What is Falco?


Falco is an open-source runtime security platform that allows you to detect and respond to suspicious behavior within Linux containers and applications.

The Falco cloud-native project, which is currently under the CNCF, was originally designed by Sysdig to work with Kubernetes, but it is not limited to Kubernetes. Falco can also provide runtime security monitoring for other container orchestration platforms and standalone container deployments.

The purpose of Falco is to detect and alert on suspicious activity by monitoring the behavior of the Linux kernel and container runtime. It monitors Linux kernel system calls and flags any unusual activity based on user-defined rules. It can also detect anomalous processes within running containers as well as attempts to exploit container escape vulnerabilities or gain access to sensitive data.

Finally, Falco’s service context feature allows it to track deployments and changes in the environment.

Benefits of Runtime Security

Due to the dynamic and transient nature of some workloads in a Kubernetes environment, static scanning and other traditional security measures are impractical.

Furthermore, because Kubernetes is a complex, dynamic system, it is challenging to stay on top of potential security risks. Runtime security, or the ability to monitor behavior in real-time, is thus required to quickly identify and address security issues.

Runtime security is critical for a number of reasons:

  • For starters, it aids in the prevention of malicious activities such as container breakouts, privilege escalation, and network attacks.
  • Second, it aids in the enforcement of regulations such as HIPAA and PCI DSS.
  • Finally, runtime security adds an extra layer of defense against vulnerabilities and exploits that static analysis or vulnerability scanners may miss.

Runtime security is a significant step for modern organizations because it can protect applications and workloads from unauthorized access, malicious or unintentional changes, and suspicious behavior that could indicate an attack. As a result, Falco adds an extra layer of security to your applications and Kubernetes clusters.

Falco also makes use of plugins to expand its capabilities, providing visibility into key components such as Docker containers and kube-proxy logs.

Finally, with the addition of Falcosidekick – a user interface for displaying all Falco-monitored events – you can gain even more insight into your environment’s activities and feel more confident in its security.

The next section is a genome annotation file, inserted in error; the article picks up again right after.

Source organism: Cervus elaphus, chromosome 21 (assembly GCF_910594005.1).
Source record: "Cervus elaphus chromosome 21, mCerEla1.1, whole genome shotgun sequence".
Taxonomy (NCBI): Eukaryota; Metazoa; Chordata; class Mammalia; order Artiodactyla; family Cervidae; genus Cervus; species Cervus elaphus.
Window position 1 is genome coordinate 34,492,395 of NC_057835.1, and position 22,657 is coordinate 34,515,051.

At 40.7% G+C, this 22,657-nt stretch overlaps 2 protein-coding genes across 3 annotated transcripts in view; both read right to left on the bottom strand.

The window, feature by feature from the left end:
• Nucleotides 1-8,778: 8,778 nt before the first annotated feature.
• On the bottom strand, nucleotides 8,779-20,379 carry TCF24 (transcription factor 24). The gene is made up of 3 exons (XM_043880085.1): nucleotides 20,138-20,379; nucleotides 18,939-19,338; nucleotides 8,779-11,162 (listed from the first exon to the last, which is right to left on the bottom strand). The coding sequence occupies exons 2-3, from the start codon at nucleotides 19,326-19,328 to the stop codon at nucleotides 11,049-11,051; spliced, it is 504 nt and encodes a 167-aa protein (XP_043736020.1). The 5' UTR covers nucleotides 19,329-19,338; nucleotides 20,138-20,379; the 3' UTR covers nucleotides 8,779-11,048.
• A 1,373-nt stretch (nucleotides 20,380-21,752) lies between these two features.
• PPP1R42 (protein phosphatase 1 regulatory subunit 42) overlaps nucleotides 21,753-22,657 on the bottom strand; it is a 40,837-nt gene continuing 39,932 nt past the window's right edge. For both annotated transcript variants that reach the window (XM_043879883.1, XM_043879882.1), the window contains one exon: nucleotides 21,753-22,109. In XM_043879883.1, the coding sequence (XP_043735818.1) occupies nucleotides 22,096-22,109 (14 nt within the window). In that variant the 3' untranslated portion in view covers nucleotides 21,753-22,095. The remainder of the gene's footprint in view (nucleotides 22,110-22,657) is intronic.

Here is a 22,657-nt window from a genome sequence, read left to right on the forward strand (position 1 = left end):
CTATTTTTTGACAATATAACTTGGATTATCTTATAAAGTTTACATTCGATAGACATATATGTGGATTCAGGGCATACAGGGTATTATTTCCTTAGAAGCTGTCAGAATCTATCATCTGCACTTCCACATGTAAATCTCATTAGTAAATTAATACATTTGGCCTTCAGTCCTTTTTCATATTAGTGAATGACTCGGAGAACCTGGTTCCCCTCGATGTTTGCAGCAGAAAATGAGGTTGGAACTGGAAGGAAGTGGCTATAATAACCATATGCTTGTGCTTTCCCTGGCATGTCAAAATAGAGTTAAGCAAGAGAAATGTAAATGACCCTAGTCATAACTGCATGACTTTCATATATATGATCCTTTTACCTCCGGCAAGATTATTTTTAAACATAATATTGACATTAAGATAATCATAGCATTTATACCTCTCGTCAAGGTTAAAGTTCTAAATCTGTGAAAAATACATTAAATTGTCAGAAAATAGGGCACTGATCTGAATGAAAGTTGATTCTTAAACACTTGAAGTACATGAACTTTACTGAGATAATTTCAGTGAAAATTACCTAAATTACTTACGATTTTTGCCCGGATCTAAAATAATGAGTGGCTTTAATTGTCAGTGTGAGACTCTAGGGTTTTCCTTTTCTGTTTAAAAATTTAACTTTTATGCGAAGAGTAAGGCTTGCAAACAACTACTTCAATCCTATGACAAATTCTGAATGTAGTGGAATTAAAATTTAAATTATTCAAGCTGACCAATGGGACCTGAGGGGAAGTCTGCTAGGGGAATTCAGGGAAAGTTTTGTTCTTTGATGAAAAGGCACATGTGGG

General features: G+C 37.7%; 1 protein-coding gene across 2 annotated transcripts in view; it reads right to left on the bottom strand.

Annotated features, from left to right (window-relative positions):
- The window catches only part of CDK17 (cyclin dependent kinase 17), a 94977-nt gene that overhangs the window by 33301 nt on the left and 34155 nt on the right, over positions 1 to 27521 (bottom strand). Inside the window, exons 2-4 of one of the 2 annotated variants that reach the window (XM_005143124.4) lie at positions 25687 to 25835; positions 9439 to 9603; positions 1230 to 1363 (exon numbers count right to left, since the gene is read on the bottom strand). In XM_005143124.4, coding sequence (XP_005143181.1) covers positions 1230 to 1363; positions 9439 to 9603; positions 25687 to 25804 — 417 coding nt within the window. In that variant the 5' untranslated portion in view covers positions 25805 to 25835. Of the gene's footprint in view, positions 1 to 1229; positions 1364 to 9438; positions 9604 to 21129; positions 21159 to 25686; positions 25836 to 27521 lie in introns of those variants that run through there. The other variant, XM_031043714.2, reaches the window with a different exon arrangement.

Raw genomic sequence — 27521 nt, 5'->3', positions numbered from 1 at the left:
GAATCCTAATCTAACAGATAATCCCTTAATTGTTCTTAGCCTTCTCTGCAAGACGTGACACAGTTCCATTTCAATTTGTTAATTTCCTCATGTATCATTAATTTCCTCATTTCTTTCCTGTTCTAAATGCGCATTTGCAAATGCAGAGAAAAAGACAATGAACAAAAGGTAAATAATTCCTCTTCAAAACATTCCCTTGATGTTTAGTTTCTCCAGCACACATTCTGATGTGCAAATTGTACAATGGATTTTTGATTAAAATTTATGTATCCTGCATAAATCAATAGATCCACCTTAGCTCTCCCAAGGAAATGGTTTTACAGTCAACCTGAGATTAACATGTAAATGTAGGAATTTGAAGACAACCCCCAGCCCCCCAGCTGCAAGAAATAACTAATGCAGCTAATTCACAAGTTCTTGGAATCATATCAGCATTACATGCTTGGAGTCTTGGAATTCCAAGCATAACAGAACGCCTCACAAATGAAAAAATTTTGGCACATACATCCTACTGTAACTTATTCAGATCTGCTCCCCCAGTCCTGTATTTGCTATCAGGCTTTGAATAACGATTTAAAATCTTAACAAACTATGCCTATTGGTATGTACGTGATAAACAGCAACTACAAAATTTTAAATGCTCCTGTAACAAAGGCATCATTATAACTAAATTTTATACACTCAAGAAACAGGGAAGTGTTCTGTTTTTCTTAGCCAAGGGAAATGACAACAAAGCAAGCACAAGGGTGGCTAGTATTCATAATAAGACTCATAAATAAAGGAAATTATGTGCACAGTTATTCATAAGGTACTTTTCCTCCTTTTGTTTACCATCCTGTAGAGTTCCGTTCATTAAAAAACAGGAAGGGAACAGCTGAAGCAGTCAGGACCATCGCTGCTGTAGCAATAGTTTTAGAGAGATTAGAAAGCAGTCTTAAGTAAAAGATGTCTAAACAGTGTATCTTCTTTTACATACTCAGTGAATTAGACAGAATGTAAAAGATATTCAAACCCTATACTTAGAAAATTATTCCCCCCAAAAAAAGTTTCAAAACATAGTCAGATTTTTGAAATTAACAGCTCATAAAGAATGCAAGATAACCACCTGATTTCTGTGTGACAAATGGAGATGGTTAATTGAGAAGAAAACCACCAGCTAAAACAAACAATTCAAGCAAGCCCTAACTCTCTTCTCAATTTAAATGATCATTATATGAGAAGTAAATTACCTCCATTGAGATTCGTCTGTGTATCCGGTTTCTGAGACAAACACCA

What does Falco do?

With Falco, you will have greater visibility into suspicious activities occurring in your environment and be better able to protect against malicious actors and other threats. Not only does it detect malicious behavior, but it can also help you find performance issues or misconfigurations.

Falco monitors system calls (the low-level interface between the kernel, user applications, and the hardware) and checks them against a set of rules to determine if any activity should be flagged as suspicious.

The system rules tell Falco how to interpret the data that it collects from the syscalls so that it triggers an alert when there is something unusual happening on your system (i.e., when it finds an activity that violates the rules).

Falco works with various elements (such as rules, alerts, and plugins) as well as external components like Falcosidekick. Falco’s rules are open-source and highly extensible, so you can customize them as you wish to meet your specific needs. Additionally, Falco works with plugins to extend its capabilities even further by adding additional data sources for alerts or providing support for more specific types of alerts.

Finally, Falcosidekick is a visualization tool that helps you better understand what’s happening in your environment by visualizing events triggered by Falco alerts in real-time. With this tool, you can quickly identify loud events or detect outliers or trends in alerts over time that could indicate malicious activity or performance issues within your system.

Falco Rules and Alerts explained

When you think of security, you often think of firewalls, antiviruses, and encryption standards. But what about at the application runtime? That’s where Falco comes in! Falco works by monitoring syscalls (system calls) and checking them against its rules.

If something doesn’t match up with Falco’s expected behavior, it triggers an alert so that you can take appropriate action. Falco rules and alerts are the key components of Falco’s runtime security architecture. Rules define the conditions under which an alert will be generated, while alerts are the output generated when a rule violation is detected.

Let’s break this down a bit further:

What are Falco Rules?

Falco rules provide a set of expected behaviors that should be followed. They are written in YAML and define which events should be monitored as well as which actions should be taken when an alert is triggered. Events can range from programs accessing certain files to users executing commands with elevated privileges.

For example, a rule might be triggered if a container attempts to access a file outside of its authorized path, and the action might be to generate an alert and terminate the container.

What are Falco Alerts?

If a monitored event does not match up with what is expected from the defined rules, then an alert is triggered. Alerts can be sent via email or Slack notifications, or they can be sent to another third-party service (such as PagerDuty or Datadog) for further analysis or investigation.

Falco’s alerting mechanism is highly flexible and can be customized to meet specific requirements. For example, alerts can be customized to include additional context such as the name of the Kubernetes namespace or the specific rule that was triggered. Additionally, administrators can configure alerts to be sent to specific channels based on the severity of the rule violation.

By using customizable rules and alerts, Kubernetes administrators can monitor their clusters in real-time, detect potential security threats, and respond quickly to incidents. With these powerful tools at your disposal, you’ll be able to quickly respond to any potential threats and keep your applications secure!

What are the components of Falco?

Falco is built on a modular architecture with various components – the userspace program, configuration, and Falco driver – that work together to provide a comprehensive runtime security solution for Kubernetes and other containerized systems. Here are the key components of Falco: